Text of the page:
After purifying the PrP fragment from E. coli, they altered its conformation so that it might become an infectious prion. They did this by taking the segment of the protein that they know has the capacity to form amyloid, and placing it in a shaking device to promote amyloid formation. They tracked the process with thioflavin T, a dye that fluoresces in the presence of amyloid.
After 40 hours, amyloid was detected. To accelerate the reaction time, the team then took some of these amyloid fibrils, and used them as a “seed” for the production of nascent amyloid fibrils in a second shaking tube. This time amyloid fibrils were detected after 10 hours. These were called “seeded” amyloid fibrils.
Then, to determine if the PrP fragment was infectious, the amyloid fibrils, either unseeded or seeded, were inoculated into transgenic mice making the normal version of the same PrP fragment. Importantly, the mice express truncated PrP at 16 times the level that PrP is normally made in wild-type mice. The over expression of the PrP fragment in these mice shortens the incubation times, which already approach the lifespan of mice. Prusiner and his colleagues also thought that if the truncated PrP expressed in the transgenic mice corresponded precisely to the PrP fragment produced in bacteria, this would provide the most sensitive system for detecting newly formed prions.
Notably, amyloid is a structure that, depending on the protein it contains, has been implicated in a number of brain diseases including Alzheimer’s and Parkinson’s diseases.
After about 300 days, with none of the transgenic mice sick, the researchers were ready to declare the study a failure. But then, at 380 days, one of the mice showed symptoms of a prion-like disease. Eventually, all of the inoculated mice showed neurologic disease, the last one 660 days after injection.
Prusiner and his colleagues then inoculated more transgenic as well as wild-type mice with brain extract prepared from one of the sick mice. The prions in the brain extract caused disease in about 150 days in the wild-type mice and in about 90 days in transgenic mice expressing full-length PrP.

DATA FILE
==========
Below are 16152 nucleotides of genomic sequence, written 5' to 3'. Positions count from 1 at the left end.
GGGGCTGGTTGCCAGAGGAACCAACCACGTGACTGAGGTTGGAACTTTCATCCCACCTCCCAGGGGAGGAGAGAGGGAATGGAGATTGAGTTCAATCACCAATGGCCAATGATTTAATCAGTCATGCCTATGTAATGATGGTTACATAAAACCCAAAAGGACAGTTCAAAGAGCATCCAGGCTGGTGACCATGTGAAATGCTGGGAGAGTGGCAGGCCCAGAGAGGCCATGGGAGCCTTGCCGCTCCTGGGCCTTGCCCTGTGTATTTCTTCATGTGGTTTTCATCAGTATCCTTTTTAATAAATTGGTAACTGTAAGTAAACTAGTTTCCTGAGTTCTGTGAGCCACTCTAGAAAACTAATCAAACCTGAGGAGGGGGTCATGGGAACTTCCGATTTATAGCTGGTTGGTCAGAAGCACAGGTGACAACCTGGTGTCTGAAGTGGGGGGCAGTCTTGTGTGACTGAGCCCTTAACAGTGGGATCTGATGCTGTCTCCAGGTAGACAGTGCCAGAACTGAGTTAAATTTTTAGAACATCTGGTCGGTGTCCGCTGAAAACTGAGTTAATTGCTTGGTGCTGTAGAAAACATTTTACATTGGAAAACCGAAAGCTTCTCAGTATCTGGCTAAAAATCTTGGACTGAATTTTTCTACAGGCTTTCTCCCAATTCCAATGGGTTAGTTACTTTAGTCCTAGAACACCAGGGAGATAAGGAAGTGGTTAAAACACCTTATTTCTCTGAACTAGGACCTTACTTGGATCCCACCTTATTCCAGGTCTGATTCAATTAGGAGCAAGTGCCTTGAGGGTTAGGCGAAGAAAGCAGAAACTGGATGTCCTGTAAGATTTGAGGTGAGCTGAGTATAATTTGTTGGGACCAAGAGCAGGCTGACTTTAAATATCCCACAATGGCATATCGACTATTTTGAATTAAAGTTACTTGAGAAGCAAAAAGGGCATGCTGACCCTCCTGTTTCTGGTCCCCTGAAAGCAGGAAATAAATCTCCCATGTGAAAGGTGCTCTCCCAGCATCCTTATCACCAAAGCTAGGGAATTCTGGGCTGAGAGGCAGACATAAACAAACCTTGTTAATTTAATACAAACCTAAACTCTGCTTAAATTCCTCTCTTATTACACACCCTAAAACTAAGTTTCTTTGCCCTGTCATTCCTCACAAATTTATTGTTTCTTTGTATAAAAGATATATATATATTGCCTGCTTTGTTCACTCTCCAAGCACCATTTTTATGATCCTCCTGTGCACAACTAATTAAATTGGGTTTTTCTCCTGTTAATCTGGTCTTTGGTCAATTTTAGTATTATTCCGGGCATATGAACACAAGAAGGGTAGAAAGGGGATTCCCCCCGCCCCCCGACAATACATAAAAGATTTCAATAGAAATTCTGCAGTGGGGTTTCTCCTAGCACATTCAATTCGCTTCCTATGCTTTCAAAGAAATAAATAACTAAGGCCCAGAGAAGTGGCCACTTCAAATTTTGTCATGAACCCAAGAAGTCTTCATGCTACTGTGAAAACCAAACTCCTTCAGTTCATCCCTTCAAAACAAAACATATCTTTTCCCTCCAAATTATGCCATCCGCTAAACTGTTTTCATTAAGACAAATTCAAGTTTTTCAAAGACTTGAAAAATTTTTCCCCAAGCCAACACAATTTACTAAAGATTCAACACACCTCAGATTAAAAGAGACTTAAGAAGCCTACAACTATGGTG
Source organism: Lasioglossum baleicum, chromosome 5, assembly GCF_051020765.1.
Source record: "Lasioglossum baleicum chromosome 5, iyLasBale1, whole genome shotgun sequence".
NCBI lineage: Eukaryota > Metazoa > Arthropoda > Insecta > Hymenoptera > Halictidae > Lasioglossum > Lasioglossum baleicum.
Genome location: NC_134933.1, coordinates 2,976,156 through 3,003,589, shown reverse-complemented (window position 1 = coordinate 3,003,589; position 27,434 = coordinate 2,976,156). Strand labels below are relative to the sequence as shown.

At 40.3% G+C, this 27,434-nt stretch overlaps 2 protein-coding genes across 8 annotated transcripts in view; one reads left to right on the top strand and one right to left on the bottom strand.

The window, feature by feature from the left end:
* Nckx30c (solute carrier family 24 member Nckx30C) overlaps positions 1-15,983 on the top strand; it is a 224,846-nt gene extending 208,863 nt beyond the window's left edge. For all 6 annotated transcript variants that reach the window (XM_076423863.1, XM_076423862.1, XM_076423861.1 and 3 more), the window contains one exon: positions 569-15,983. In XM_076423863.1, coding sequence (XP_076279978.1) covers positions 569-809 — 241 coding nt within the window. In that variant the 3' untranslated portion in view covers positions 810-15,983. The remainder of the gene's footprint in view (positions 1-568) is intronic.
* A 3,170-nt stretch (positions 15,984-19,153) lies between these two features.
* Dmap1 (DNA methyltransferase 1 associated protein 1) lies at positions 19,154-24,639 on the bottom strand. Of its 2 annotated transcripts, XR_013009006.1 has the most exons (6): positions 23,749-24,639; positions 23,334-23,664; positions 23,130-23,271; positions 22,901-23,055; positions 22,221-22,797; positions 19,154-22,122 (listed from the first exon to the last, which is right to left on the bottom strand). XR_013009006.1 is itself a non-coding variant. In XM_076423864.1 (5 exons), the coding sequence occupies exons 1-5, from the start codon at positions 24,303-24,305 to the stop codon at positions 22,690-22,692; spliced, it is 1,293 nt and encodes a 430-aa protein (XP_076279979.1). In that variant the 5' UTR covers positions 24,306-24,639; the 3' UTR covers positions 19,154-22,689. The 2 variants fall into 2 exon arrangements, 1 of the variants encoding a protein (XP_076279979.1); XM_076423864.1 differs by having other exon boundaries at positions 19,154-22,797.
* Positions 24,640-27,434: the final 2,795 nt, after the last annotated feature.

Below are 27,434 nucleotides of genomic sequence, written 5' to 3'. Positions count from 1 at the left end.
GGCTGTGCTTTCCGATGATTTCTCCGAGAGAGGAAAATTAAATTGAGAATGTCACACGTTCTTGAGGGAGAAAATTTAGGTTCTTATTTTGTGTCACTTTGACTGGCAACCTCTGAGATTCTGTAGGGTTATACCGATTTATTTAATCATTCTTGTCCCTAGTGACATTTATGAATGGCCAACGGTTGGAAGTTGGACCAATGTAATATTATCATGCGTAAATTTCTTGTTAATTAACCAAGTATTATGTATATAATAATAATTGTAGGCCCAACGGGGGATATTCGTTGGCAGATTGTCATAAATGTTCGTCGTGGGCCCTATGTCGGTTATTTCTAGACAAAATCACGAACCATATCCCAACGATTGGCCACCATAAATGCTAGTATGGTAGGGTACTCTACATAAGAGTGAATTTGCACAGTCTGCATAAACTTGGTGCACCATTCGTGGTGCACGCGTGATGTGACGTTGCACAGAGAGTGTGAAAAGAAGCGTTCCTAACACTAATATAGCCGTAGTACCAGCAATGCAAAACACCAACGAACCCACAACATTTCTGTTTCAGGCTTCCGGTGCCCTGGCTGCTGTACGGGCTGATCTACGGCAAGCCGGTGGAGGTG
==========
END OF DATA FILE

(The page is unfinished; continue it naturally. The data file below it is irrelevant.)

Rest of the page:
In each case, on the primary passage, the scientists detected four hallmarks of prion disease – (1) clinical signs of neurologic dysfunction (ataxia, or loss of motor coordination, and rigidity), (2) neuropathologic changes in the brain (vacuolation, deposits of PrPSc and astrocytic gliosis), (3) resistance of PrPSc to breakdown by protease and (4) most importantly, serial transmission of prion infectivity to wild-type and other transgenic mice.
While the results strongly indicate that the subset of beta-sheet-rich structure represented by amyloid harbors prion infectivity, the scientists report that they have preliminary evidence that other beta-sheet-rich structures may also harbor prion infectivity. And they are interested in producing prion preparations that have much higher levels of prion infectivity than the two reported.
“Our findings gives us the opportunity to start exploring prions on a new level,” says Legname.
Co-authors of the study were Ilia V. Baskakov, PhD, who, at the time the study was started was a postdoctoral fellow in the UCSF Institute for Neurodegenerative Diseases (IND), and is now at University of Maryland in Baltimore; Hoang-Oanh B. Nguyen, a staff research assistant in the UCSF/IND; Detlev Riesner, professor of biochemistry at the Institut fur Physikalische Biologie, Heinrich-Heine Universitat, Dussedldorf, Germany; Fred E. Cohen, PhD, UCSF adjunct professor of pharmacology, and Stephen J. DeArmond, PhD, UCSF professor of pathology and neuropathology.
The study was funded by the National Institutes of Health grants, as well as by gifts from the G. Harold and Leila Y. Mathers Charitable Foundation, the Dana Foundation and the Sherman Fairchild Foundation.